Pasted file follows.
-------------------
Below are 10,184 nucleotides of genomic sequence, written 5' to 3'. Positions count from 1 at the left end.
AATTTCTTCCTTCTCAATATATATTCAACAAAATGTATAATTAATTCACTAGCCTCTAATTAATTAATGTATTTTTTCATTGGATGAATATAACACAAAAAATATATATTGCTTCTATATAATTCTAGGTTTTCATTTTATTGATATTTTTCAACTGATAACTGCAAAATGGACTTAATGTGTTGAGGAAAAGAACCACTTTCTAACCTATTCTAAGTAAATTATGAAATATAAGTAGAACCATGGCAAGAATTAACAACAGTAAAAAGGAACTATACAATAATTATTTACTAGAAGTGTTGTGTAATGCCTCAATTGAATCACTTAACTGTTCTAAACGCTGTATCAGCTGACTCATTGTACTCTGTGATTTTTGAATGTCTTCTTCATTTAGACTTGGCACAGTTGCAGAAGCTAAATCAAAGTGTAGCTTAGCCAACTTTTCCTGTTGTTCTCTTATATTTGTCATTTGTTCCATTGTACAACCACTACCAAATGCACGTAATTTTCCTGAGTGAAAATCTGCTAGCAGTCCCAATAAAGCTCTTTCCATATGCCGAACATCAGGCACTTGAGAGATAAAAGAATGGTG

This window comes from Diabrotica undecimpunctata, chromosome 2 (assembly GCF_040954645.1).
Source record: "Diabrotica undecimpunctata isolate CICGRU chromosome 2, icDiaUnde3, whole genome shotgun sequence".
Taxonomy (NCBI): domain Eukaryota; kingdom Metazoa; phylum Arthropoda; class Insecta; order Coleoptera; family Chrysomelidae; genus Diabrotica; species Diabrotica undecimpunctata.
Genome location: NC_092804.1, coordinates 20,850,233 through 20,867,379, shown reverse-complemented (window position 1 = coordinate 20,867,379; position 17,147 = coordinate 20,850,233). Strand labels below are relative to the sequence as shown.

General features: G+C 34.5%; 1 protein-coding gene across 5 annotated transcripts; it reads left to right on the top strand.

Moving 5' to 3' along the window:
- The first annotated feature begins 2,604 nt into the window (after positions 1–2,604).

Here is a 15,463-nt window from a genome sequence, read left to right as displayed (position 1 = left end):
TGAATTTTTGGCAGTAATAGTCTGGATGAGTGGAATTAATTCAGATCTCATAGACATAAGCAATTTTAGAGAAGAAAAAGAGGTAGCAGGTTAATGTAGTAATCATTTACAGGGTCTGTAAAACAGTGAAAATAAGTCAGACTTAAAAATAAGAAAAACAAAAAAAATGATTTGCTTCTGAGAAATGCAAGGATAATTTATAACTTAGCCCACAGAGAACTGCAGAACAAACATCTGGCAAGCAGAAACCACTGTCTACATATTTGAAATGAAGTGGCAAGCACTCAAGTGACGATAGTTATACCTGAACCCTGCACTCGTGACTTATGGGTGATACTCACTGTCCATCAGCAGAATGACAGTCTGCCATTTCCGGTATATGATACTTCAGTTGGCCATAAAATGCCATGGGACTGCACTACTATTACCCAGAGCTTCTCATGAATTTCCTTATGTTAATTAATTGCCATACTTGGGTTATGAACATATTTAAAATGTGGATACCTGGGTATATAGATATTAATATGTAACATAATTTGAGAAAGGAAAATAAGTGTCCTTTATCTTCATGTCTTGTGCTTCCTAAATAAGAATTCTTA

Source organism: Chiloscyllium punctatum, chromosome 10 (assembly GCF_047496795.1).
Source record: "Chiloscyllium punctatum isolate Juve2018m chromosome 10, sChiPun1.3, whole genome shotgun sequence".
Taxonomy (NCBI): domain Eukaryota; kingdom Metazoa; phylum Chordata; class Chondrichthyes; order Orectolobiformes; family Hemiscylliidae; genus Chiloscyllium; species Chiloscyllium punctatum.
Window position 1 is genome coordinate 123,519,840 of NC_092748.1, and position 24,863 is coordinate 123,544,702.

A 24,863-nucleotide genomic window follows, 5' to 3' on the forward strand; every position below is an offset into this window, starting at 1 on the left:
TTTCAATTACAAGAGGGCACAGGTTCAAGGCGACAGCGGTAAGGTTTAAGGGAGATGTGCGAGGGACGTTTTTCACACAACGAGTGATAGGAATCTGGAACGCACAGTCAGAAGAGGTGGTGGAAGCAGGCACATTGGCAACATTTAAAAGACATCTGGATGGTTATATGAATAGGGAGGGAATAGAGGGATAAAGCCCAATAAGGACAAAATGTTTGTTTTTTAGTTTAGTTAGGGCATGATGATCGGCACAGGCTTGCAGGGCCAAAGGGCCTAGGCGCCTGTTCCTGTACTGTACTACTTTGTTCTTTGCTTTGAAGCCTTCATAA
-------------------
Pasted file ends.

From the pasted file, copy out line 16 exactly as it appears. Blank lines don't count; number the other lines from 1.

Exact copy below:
A 24,863-nucleotide genomic window follows, 5' to 3' on the forward strand; every position below is an offset into this window, starting at 1 on the left: